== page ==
The final concept from my Law and Critique article to be discussed here is the antinomian body. Robert Cover (1984) wrote of jurisgenesis, which he analogised to the cellular behaviour of mitosis, in that novel legal meanings and orderings could emerge through the formation of plural communities, initially extensive with, but potentially severable and distinguishable from, an antecedent, original body of legal order. Putting aside Cover’s particular analogy of mitosis, I adapt the concept of jurisgenesis through material, corporeal feminism of Margrit Shildrick (1997), Elizabeth Grosz (1994) and Robyn Longhurst (2001), who long characterised the body as leaky, volatile or fluid in the face of a majoritarian presumption of the body’s ontological stasis (against which leakiness is selectively construed as deviance). I locate the jurisgenerative in the body itself, as emergent in the entropic tendency for its materiality to resist and defy prescriptions, leaking out, demanding re-articulation of a normative world. This body—all bodies–are antinomian in that their corporeal matters potentiate the dissolution of extant legal order: even bodies thought to be dead by physicians. Antinomian bodies are founts of legal meaning, either in substituting alternative legalities, or in how their corporeal spaces enmesh with a broader lawscape to succour its present status.
I restate these concepts here with the hope they may be helpful to others in accounting for how the body and its constitutive materials and effects are formative to law, just as law is formative to the body. Specifically, I offer these concepts to the extent they can describe the material, representational and aesthetic features of law, and also to invite their challenge, adaptation and development. The concepts undergo greater explication in the Law and Critique article linked below and I continue to think through them elsewhere, as well (see e.g., Shaw 2020b), so I also invite you to read further.
Shaw, Joshua David Michael. 2021. The Spatio-Legal Production of Bodies Through the Legal Fiction of Death. Law and Critique 32(4): 69-90, online.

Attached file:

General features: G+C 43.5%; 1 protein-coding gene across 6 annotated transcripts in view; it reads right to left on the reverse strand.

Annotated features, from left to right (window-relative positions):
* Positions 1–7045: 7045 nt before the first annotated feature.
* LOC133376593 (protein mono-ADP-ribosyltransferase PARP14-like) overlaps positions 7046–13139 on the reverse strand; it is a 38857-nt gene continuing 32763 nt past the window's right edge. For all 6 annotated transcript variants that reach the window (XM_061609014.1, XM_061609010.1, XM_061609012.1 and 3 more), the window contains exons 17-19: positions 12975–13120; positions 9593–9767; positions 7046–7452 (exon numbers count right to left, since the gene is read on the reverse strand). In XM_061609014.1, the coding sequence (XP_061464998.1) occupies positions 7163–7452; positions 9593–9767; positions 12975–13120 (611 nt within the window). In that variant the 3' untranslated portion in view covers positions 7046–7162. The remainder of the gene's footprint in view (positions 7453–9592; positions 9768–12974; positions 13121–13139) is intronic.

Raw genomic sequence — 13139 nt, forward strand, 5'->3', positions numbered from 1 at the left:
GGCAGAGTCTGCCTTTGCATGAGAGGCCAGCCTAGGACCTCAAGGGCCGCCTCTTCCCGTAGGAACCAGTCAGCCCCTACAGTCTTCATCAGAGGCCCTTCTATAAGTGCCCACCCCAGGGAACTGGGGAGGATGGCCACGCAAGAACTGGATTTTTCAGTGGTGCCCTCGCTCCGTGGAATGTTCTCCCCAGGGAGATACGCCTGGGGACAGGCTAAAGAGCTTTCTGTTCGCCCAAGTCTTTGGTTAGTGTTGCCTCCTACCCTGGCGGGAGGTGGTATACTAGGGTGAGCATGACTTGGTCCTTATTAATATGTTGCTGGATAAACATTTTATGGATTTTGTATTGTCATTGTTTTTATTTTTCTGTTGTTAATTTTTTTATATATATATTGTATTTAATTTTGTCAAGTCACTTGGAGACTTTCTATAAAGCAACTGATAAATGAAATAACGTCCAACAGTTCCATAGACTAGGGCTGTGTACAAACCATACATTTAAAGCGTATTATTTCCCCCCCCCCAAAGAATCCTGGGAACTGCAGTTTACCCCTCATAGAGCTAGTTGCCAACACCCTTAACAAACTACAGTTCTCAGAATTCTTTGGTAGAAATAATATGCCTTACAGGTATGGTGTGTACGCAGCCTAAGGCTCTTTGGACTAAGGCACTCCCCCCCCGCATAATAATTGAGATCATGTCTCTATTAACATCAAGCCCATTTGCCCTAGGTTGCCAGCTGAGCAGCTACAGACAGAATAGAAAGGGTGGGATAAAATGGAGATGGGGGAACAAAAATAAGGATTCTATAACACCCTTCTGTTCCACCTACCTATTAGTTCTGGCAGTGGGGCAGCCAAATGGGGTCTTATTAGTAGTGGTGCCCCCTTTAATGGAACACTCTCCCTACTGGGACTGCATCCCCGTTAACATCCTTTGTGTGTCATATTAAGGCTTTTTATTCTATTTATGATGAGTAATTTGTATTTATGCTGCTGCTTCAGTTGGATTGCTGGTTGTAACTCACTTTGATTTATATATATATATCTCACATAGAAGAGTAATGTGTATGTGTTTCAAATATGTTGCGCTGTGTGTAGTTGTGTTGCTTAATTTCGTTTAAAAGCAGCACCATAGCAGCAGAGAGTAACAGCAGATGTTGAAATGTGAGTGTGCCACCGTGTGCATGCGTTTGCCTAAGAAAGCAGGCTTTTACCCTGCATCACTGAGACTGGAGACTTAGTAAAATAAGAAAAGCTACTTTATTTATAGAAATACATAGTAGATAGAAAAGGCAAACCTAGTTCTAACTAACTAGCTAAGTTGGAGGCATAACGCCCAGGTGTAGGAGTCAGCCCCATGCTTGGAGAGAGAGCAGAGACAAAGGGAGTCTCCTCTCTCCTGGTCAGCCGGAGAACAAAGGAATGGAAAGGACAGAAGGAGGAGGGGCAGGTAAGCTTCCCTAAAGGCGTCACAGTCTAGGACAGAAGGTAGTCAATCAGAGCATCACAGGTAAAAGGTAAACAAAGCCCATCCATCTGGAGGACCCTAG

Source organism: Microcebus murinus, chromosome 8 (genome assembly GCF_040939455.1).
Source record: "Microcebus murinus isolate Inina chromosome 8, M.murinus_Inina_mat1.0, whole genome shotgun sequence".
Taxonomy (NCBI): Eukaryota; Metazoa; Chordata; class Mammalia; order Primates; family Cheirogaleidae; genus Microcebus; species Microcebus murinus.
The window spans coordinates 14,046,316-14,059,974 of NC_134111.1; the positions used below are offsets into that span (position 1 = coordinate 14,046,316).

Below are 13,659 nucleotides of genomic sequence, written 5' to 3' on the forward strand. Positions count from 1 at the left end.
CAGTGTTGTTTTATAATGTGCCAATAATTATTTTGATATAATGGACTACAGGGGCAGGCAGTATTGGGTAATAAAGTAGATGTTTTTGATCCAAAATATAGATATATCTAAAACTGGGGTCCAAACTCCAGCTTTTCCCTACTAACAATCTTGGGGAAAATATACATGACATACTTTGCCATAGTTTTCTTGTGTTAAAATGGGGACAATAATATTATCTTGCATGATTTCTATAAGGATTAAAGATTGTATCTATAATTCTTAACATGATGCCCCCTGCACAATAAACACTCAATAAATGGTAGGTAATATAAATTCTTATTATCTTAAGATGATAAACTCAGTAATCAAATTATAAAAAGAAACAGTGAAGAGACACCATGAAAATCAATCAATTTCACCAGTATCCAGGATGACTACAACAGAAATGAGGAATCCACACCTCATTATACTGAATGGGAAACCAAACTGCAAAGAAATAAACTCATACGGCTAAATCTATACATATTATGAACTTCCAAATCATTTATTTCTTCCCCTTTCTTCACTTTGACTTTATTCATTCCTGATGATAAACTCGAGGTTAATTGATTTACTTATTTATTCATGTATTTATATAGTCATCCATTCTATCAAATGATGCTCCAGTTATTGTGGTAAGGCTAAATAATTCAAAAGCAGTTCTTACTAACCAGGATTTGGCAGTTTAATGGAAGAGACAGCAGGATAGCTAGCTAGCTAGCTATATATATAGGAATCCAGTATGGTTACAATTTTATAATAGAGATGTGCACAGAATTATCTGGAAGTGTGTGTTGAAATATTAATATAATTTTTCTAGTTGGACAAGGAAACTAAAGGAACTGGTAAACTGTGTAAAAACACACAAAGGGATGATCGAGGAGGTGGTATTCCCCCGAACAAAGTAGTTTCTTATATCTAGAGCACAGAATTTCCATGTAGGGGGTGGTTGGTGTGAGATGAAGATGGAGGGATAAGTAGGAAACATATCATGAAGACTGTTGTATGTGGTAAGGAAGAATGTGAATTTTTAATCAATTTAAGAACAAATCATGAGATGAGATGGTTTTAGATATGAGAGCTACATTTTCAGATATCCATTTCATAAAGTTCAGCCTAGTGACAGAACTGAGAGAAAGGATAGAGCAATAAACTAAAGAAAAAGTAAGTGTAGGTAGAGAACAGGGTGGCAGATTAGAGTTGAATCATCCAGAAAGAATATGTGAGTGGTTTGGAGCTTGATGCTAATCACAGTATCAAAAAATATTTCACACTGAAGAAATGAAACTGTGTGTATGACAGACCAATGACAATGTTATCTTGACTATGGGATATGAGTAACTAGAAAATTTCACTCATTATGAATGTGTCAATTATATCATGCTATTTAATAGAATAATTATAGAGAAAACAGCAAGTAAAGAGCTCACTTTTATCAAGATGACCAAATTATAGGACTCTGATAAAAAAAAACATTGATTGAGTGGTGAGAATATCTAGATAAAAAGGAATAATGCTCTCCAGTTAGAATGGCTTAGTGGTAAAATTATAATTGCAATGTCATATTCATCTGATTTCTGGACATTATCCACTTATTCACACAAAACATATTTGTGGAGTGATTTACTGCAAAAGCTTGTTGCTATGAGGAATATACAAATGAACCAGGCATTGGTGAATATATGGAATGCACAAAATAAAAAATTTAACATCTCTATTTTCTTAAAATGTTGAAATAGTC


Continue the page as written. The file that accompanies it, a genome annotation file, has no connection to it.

Additional works cited
Cover, Robert. 1984. The Supreme Court, 1982 Term—Forward: Nomos and Narrative. Harvard Law Review 97(4): 4-68.
Davies, Margaret. 2017. Law Unlimited: Materialism, Pluralism and Legal Theory. Abingdon, UK: Routledge.
Davies, Margaret. 2020. Doing Critical-Socio-Legal Theory. In Naomi Creutzfeldt, Marc Mason and Kirsten McConnachie, eds, Routledge Handbook of Socio-Legal Theory and Methods. Abingdon, UK: Routledge, 83-96.
Delaney, David. 2010. The Spatial, the Legal and the Pragmatics of World-Making: Nomospheric Investigations. Abingdon, UK: Routledge.
Dietz, Chris, Mitchell Travis and Michael Thompson. 2020. Nobody, Anybody, Somebody, Everybody: A Jurisprudence of the Body. In A Jurisprudence of the Body. London: Palgrave, 1-13.
Gatens, Moira. 1996. Imaginary Bodies: Ethics, Power and Corporeality. Abingdon, UK: Routledge.
Goodrich, Peter. 1987. Legal Discourse: Studies in Linguistics, Rhetoric and Legal Analysis. London: Palgrave.
Grosz, Elizabeth. 1994. Volatile Bodies: Toward a Corporeal Feminism. Bloomington: Indiana University Press.
Lefebvre, Henri. 1991. The Production of Space. Oxford: Blackwell.
Longhurst, Robyn. 2001. Bodies: Exploring Fluid Boundaries. London: Routledge.
Kang, Hyo Yoo and Sara Kendall. 2019. Legal Materiality. In Simon Stern, Maksymillian Del Mar and Bernadette Meyler, eds, The Oxford Handbook of Law and Humanities. Oxford: Oxford University Press, 21-38.
Keenan, Sarah. 2019. A Prison Around Your Ankle and a Border in Every Street: Theorising Law, Space and the Subject. In Andreas Philippopoulos-Mihalopoulos, ed, Routledge Handbook of Law and Theory. Abingdon, UK: Routledge, 71-90.
Peter, Connor. 2020. Quarantine-body (photograph). coronajournal, online.
Philippopoulos-Mihalopoulos, Andreas. 2013. Atmospheres of Law: Senses, Affects, Lawscapes. Emotion, Space and Society 7(1): 35-44.
Philippopoulos-Mihalopoulos, Andreas. 2015. Spatial Justice: Body, Lawscape, Atmosphere. Abingdon, UK: Routledge.
Philippopoulos-Mihalopoulos, Andreas. 2020. Covid: The Ethical Disease. Critical Legal Thinking, online.
Pottage, Alain. 2012. The Materiality of What? Journal of Law and Society 39(1): 167-183.
Shaw, Joshua. 2020a. Quarantine-bodies: An Auto-Psychogeography of Law. coronajournal, online.
Shaw, Joshua David Michael. 2020b. Confronting Jurisdiction with Antinomian Bodies. Law, Culture and the Humanities,https://doi.org/10.1177/1743872120942770.
Shildrick, Margrit. 1997. Leaky Bodies and Boundaries: Feminism, Postmodernism, and (Bio)Ethics. London: Routledge.